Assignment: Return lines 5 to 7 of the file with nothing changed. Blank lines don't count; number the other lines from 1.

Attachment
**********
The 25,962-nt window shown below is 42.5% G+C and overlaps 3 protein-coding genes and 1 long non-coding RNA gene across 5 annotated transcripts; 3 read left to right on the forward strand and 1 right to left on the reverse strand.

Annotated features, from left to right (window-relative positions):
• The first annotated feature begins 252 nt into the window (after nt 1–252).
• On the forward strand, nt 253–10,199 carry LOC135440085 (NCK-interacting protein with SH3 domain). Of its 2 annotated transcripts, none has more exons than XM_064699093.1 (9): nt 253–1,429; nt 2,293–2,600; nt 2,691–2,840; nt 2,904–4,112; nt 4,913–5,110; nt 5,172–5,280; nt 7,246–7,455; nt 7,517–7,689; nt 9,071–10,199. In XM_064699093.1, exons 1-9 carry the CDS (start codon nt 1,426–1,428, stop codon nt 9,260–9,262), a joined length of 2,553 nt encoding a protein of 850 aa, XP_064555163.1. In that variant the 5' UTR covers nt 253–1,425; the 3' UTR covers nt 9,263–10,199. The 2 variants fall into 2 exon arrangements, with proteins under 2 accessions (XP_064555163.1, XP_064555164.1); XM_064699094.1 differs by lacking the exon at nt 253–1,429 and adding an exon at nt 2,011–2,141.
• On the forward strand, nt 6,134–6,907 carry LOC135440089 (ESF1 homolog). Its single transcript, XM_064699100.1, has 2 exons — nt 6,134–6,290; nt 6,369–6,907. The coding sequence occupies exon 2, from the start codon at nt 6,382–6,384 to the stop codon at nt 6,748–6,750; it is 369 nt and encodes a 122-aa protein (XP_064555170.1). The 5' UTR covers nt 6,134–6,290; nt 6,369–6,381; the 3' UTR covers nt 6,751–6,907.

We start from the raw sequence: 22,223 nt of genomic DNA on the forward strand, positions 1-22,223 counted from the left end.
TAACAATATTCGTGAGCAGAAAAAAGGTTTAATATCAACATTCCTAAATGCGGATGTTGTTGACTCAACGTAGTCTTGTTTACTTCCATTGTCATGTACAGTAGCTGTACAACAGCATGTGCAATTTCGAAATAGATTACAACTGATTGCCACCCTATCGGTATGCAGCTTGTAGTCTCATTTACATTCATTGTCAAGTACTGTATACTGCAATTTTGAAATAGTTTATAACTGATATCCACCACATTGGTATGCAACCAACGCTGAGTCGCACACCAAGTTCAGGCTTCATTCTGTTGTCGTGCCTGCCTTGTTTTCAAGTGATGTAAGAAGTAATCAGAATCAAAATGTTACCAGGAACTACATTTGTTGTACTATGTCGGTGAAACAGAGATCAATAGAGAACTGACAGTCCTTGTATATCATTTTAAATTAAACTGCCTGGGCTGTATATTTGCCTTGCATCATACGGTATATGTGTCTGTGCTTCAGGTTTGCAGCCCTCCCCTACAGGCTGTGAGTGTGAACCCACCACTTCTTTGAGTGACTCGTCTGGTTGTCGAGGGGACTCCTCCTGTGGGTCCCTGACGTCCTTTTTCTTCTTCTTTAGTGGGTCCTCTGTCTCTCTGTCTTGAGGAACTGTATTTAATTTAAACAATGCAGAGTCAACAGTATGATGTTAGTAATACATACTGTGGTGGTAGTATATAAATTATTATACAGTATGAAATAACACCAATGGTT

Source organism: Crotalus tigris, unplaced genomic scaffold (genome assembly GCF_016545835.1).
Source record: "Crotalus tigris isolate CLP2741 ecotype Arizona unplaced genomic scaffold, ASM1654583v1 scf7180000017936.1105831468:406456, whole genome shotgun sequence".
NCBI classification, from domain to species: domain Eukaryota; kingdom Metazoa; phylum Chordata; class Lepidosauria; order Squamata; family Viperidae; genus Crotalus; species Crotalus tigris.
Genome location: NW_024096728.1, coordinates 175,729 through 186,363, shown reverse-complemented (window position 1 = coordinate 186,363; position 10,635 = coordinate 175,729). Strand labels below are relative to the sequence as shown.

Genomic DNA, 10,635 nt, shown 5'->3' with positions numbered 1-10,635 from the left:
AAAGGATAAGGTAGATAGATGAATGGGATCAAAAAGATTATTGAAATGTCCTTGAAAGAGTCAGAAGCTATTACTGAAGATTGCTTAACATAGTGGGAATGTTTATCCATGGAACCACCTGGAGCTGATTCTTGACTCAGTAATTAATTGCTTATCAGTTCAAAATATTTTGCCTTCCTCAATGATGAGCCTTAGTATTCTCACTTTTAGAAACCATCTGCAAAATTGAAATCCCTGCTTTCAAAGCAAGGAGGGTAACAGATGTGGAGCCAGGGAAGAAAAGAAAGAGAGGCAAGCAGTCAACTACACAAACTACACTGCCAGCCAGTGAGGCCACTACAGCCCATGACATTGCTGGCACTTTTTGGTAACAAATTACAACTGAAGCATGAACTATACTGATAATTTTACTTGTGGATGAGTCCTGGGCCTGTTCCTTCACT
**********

• On the forward strand, nt 6,134–6,907 carry LOC135440089 (ESF1 homolog). Its single transcript, XM_064699100.1, has 2 exons — nt 6,134–6,290; nt 6,369–6,907. The coding sequence occupies exon 2, from the start codon at nt 6,382–6,384 to the stop codon at nt 6,748–6,750; it is 369 nt and encodes a 122-aa protein (XP_064555170.1). The 5' UTR covers nt 6,134–6,290; nt 6,369–6,381; the 3' UTR covers nt 6,751–6,907.

We start from the raw sequence: 22,223 nt of genomic DNA on the forward strand, positions 1-22,223 counted from the left end.
TAACAATATTCGTGAGCAGAAAAAAGGTTTAATATCAACATTCCTAAATGCGGATGTTGTTGACTCAACGTAGTCTTGTTTACTTCCATTGTCATGTACAGTAGCTGTACAACAGCATGTGCAATTTCGAAATAGATTACAACTGATTGCCACCCTATCGGTATGCAGCTTGTAGTCTCATTTACATTCATTGTCAAGTACTGTATACTGCAATTTTGAAATAGTTTATAACTGATATCCACCACATTGGTATGCAACCAACGCTGAGTCGCACACCAAGTTCAGGCTTCATTCTGTTGTCGTGCCTGCCTTGTTTTCAAGTGATGTAAGAAGTAATCAGAATCAAAATGTTACCAGGAACTACATTTGTTGTACTATGTCGGTGAAACAGAGATCAATAGAGAACTGACAGTCCTTGTATATCATTTTAAATTAAACTGCCTGGGCTGTATATTTGCCTTGCATCATACGGTATATGTGTCTGTGCTTCAGGTTTGCAGCCCTCCCCTACAGGCTGTGAGTGTGAACCCACCACTTCTTTGAGTGACTCGTCTGGTTGTCGAGGGGACTCCTCCTGTGGGTCCCTGACGTCCTTTTTCTTCTTCTTTAGTGGGTCCTCTGTCTCTCTGTCTTGAGGAACTGTATTTAATTTAAACAATGCAGAGTCAACAGTATGATGTTAGTAATACATACTGTGGTGGTAGTATATAAATTATTATACAGTATGAAATAACACCAATGGTT